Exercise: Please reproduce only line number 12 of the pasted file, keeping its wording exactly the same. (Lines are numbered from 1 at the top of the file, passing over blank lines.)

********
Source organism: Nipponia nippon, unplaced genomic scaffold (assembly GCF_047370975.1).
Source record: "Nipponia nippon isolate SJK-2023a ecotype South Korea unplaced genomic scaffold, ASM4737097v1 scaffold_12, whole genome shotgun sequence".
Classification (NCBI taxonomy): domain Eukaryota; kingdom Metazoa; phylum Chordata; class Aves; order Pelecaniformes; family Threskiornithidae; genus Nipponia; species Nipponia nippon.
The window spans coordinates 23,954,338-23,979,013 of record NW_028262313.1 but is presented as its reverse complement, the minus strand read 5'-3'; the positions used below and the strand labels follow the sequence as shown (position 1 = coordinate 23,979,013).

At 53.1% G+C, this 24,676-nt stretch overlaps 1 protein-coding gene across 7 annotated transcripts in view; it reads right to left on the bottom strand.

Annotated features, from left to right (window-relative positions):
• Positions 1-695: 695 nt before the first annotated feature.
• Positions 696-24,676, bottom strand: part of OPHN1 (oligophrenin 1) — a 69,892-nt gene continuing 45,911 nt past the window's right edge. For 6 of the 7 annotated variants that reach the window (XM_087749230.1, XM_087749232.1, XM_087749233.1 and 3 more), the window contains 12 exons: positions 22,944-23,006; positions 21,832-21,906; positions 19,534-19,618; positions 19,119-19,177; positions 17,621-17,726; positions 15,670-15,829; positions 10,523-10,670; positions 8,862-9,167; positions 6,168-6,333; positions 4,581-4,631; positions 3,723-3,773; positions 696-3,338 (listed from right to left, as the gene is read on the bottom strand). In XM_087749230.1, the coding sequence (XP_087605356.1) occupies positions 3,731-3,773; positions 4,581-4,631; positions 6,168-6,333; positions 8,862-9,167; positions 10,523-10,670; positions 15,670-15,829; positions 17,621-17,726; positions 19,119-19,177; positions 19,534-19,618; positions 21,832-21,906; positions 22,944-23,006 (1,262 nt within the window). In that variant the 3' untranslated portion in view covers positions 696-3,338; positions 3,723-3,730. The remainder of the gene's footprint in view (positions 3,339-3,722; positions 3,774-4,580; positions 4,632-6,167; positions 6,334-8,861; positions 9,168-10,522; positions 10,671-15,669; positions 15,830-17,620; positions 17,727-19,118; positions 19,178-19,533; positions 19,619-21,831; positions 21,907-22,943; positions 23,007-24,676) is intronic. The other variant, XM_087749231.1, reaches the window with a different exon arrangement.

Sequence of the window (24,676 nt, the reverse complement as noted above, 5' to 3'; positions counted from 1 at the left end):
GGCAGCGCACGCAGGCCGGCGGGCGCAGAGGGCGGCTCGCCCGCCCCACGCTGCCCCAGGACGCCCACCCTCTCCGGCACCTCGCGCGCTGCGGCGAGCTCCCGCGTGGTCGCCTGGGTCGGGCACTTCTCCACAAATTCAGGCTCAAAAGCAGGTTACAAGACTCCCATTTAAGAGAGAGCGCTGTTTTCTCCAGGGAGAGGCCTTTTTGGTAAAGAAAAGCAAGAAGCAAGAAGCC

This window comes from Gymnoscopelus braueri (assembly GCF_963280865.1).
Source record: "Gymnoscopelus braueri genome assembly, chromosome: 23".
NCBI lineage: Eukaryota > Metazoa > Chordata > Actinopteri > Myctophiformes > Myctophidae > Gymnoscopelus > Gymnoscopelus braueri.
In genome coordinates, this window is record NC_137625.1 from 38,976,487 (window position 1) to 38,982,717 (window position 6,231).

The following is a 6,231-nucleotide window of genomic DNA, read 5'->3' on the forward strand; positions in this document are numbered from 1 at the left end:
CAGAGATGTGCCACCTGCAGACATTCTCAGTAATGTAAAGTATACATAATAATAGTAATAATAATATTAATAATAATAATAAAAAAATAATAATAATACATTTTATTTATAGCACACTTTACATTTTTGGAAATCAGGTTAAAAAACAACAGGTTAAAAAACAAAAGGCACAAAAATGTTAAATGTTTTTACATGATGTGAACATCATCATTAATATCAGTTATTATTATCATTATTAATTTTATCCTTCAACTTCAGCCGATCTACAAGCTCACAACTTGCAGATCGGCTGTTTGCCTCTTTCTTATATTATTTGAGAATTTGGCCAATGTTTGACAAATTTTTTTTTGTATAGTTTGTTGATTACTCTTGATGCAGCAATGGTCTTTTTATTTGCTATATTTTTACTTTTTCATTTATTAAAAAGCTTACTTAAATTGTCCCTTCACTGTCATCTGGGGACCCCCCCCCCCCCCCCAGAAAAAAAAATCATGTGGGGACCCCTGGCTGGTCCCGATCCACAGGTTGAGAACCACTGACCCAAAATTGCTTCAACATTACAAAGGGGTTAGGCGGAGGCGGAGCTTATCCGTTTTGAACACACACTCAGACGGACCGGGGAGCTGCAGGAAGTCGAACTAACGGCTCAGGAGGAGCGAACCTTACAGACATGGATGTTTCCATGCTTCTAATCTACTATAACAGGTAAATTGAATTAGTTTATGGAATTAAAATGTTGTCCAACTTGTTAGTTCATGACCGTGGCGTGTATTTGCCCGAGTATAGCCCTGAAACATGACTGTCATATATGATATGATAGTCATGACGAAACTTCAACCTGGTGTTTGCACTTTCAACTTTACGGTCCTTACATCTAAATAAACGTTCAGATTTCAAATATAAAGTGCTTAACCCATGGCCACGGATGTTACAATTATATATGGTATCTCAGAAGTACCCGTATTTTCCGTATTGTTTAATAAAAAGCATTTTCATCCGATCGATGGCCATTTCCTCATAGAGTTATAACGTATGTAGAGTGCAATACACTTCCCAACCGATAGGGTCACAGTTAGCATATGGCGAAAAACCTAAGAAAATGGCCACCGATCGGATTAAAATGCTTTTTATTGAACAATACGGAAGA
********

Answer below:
Source record: "Gymnoscopelus braueri genome assembly, chromosome: 23".